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Packers, Jets make progress toward an Aaron Rodgers deal

While Aaron Rodgers can add immediate value to the Jets roster, Mike Florio and Chris Simms assess how much the QB will actually solve New York’s difficulties long term.

The most tangible evidence yet of a thawing of the ice between the Packers and Jets came on Monday, when Green Bay G.M. Brian Gutekunst admitted his team won’t necessarily get a first-round pick for quarterback Aaron Rodgers. That statement fairly can be interpreted as an indication that the Packers finally have abandoned their insistence on a package highlighted by a surrender of the 13th overall selection in the upcoming draft.

But it also hints at the possibility of a first-round pick in 2024, based on future events.

Charles Robinson of Yahoo Sports has the latest from Arizona, where all teams are gathered and the two teams at the current center of the NFL’s universe might finally resolve their differences on a deal that is becoming increasingly inevitable.

The Jets have been willing, we’ve been told, to part ways with a pair of second-round picks. As Robinson characterizes the current talks, Green Bay would get a second-round pick in 2023 and a second-round pick in 2024, which could move to a first-round pick based on how the Jets do with Rodgers on the team in 2023.

Also at issue is the possibility that Rodgers, who claims he was 90-percent leaning toward retirement when he started his recent darkness retreat, will spend only one year in New York before calling it a career. The Jets would like protection against that possibility, in the form of a pick that would flow back to New York in 2025.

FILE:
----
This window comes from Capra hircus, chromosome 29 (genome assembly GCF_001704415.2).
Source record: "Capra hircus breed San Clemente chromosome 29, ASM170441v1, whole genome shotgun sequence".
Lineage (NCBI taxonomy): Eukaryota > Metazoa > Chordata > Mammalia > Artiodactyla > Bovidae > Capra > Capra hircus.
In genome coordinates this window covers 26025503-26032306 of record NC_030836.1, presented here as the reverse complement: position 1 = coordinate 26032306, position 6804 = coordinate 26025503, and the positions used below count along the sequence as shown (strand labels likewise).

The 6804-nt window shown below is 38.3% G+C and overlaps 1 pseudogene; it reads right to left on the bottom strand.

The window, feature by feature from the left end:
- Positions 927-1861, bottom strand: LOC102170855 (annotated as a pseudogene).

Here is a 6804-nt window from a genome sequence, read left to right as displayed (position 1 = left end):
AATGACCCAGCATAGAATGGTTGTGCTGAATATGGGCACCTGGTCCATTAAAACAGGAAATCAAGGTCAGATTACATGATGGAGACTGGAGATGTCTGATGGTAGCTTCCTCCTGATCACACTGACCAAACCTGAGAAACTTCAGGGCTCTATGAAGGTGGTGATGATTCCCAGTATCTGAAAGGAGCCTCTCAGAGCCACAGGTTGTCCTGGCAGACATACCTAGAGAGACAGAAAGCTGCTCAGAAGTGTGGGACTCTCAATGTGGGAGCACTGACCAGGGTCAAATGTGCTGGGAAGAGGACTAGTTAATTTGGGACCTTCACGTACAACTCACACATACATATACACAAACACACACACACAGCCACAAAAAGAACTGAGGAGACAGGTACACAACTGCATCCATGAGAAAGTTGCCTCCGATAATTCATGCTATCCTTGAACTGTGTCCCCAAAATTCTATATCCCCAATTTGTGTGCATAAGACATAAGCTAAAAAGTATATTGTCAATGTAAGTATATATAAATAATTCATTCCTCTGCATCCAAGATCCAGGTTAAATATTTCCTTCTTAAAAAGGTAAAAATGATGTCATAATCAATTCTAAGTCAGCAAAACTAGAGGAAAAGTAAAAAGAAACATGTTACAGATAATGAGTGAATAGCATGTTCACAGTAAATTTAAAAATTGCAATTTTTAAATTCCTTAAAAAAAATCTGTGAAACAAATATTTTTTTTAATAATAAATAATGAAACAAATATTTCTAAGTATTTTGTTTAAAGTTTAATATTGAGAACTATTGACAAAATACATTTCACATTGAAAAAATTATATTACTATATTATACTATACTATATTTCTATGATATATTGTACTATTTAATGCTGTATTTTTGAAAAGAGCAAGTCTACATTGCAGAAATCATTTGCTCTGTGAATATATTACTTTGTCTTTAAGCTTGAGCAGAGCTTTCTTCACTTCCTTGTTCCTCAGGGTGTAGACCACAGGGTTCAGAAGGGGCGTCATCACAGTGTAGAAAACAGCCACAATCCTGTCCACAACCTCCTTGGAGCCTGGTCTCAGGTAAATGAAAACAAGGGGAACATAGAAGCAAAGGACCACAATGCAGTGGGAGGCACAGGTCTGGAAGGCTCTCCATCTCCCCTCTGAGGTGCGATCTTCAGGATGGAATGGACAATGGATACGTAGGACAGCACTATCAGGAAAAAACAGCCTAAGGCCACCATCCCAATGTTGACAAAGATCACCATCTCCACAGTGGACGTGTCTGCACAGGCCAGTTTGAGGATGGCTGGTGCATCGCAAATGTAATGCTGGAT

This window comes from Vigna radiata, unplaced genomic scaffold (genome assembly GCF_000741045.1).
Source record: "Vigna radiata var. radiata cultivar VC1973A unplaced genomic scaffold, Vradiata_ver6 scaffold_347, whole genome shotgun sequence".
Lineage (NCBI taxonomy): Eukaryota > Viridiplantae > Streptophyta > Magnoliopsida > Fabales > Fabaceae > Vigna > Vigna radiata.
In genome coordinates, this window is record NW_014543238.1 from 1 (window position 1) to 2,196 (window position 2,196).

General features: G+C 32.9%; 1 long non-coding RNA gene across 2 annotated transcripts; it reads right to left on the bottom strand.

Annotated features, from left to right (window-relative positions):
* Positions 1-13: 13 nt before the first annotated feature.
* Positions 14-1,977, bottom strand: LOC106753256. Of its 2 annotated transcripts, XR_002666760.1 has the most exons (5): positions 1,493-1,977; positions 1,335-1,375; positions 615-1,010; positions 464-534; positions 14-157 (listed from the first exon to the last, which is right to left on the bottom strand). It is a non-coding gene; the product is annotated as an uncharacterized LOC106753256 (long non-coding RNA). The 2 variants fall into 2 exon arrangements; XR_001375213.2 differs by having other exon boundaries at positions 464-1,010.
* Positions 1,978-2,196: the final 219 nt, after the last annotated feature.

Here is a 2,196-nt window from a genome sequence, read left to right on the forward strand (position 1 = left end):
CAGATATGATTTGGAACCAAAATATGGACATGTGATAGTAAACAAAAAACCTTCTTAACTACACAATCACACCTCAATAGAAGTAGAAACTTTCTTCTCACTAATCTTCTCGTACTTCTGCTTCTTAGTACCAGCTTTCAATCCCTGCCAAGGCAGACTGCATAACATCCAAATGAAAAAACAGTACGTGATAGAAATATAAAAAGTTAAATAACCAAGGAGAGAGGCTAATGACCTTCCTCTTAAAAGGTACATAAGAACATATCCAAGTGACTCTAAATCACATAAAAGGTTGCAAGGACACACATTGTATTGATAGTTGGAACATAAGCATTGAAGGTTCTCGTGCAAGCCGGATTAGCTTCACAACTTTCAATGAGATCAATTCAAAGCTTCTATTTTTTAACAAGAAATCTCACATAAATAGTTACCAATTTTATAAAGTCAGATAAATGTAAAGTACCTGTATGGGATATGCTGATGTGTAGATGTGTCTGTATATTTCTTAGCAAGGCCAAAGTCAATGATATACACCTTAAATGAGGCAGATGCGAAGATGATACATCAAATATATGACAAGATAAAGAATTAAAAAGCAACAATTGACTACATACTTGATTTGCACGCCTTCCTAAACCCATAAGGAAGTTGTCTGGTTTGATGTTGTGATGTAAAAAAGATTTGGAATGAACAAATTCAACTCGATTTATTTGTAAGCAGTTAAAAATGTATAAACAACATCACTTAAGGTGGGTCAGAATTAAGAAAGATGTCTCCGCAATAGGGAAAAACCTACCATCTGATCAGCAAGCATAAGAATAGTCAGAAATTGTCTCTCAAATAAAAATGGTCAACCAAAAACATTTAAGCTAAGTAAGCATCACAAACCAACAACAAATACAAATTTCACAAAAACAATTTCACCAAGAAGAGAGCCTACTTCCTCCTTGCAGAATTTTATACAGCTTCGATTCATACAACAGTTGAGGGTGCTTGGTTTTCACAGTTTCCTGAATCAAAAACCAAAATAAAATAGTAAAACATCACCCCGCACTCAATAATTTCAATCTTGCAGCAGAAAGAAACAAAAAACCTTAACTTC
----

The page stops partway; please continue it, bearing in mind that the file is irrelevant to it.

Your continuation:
While it may not be easy to push an agreement over the finish line, it sounds as if the discussions have finally moved past square one, where the Packers had dug in their heels on expecting New York’s round-one pick in 2023.

Why wouldn’t the Packers allow for the 2024 selection to hinge on team and/or player performance in 2023? The two franchises used a device like that when Brett Favre made the trek from Frozen Tundra to Oversized Apple in 2008. And why not protect the Jets against the possibility that Rodgers will decide to call it quits after only one season?

The Packers are clearly done with Rodgers. Anything they get for a guy who will never play for them again is a bonus. If they end up with a second-round pick this year, as much as a first-round pick next year, and ultimately have to give back a mid-round pick in 2025, that’s a damn good parting gift for the franchise that has already mentally parted ways with another franchise quarterback -- just in time to find out whether they’ll end up going three for three in the clumsy baton exchange from Favre to Rodgers to Jordan Love.